Is part of the problem one of light-piping in the base? I'm reminded of some of my Dad's double-8 cine films, where, if loaded in the camera in too bright light, there would be yellow/orange fogging flickering along the sprocket-hole sides of the film at the beginning and end when projected.
This seems very likely!
“Photography is a complex and fluid medium, and its many factors are not applied in simple sequence. Rather, the process may be likened to the art of the juggler in keeping many balls in the air at one time!”
Ansel Adams, from the introduction to The Negative - The New Ansel Adams Photography Series / Book 2
dont think so. I loaded the film like i do any other film, in as dark a place as possible, otherwise the roll was finished within one hour of being loaded in the camera. now it did stay in a white film can for a few weeks with the leader out before ot was shot. those frames closest to the leader where the ones with issues. ill load a fresh roll from the bulk roll soon to see if its just getting leaks from the leader or not. keeping my fingers crossed....
Last edited by destroya; 07-02-2013 at 06:06 PM. Click to view previous post history.
Well, i will be able to tell you over the next few weeks how i find my film. I expect it should shoot fine.
Has anyone experimented with this film by shooting at different film speeds set on the camera? I expect if i set my camera to ISO400, i would get finer grain, but poor exposure?
If i shoot a film rated at 200asa and set the camera to around 400, that would have a smaller aperture wouldnt it since the camera is set for a more light sensitive film? but this would give poor exposure i expect.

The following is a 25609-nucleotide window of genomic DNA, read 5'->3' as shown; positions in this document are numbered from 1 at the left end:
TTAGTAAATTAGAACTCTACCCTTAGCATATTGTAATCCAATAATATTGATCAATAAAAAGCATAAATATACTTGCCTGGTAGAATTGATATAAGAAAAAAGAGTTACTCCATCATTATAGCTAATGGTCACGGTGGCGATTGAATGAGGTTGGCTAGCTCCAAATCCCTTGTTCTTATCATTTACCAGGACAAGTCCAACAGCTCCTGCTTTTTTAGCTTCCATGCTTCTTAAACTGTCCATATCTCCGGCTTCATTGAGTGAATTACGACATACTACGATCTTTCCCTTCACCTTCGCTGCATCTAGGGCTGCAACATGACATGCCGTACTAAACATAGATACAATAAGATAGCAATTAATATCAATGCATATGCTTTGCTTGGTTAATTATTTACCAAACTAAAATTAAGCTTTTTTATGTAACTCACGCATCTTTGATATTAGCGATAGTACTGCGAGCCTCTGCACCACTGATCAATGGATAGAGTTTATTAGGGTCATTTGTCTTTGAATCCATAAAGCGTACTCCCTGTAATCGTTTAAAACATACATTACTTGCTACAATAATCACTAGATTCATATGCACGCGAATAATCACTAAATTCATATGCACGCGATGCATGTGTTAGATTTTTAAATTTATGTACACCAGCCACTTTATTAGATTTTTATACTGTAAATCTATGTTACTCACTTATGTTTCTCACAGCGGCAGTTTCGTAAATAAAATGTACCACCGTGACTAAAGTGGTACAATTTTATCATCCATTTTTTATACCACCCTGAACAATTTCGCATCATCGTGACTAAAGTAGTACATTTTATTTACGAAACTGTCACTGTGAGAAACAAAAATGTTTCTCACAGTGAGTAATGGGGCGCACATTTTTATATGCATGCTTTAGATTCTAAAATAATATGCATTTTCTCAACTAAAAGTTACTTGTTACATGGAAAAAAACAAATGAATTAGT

Shooting at 400 will give you underexposed slides, no effect on grain per se.
Slide film is not very tolerant of under or over exposure like color negative film is.
Slide film is best not over exposed.
Slide film can be underexposed in evenly lighted scenes to raise the color saturation such as a sunset.
Shoot various subjects at one half stop to a full stop under exposure along with over exposure of a half stop and then compare shots of the same scene that have had proper exposure at asa 200. this bit of experimentation will give you a "Feel" of how a given slide film handles
It is said that this film is quite tolerant though, for a slide film. Maybe it is due to its low contrast, like with Astia for example. Super 8 film users expose it either at 160ASA or at 250ASA, depending on their camera, and with good results, apparently. 400ASA seems too much anyway.
Well i hope it can tolerate some over exposure, i started shooting my first roll of this film up on our skifield on Mt Ruapehu.
I had a roll of kodak elitechrome 100 in the camera and i quickly changed rolls of film, forgetting to set the camera to iso 200, forgetting that this film is not DX coded!
And here i was telling Wittner-Cinetec that DX coding did not bother me when they asked me! lol
Well, i dont have a problem without DX coding, and normally would have remembered to have set the film speed if i put the film in the camera before going up on the slopes. Its not like the Digibase CR200 is DX coded anyway.
Anyway i only shot about 10 exposures before i realised i forgot to set the film speed.
I hope i still get some good photos, it was a very cloudy, overcast day and to top things off it was a blizzard! Hopefully the low light conditions would have made up for it a bit.
What will i expect to see? Extremley faint image mainly white out? I dont know, but i will share my results at the end of this month hopefully!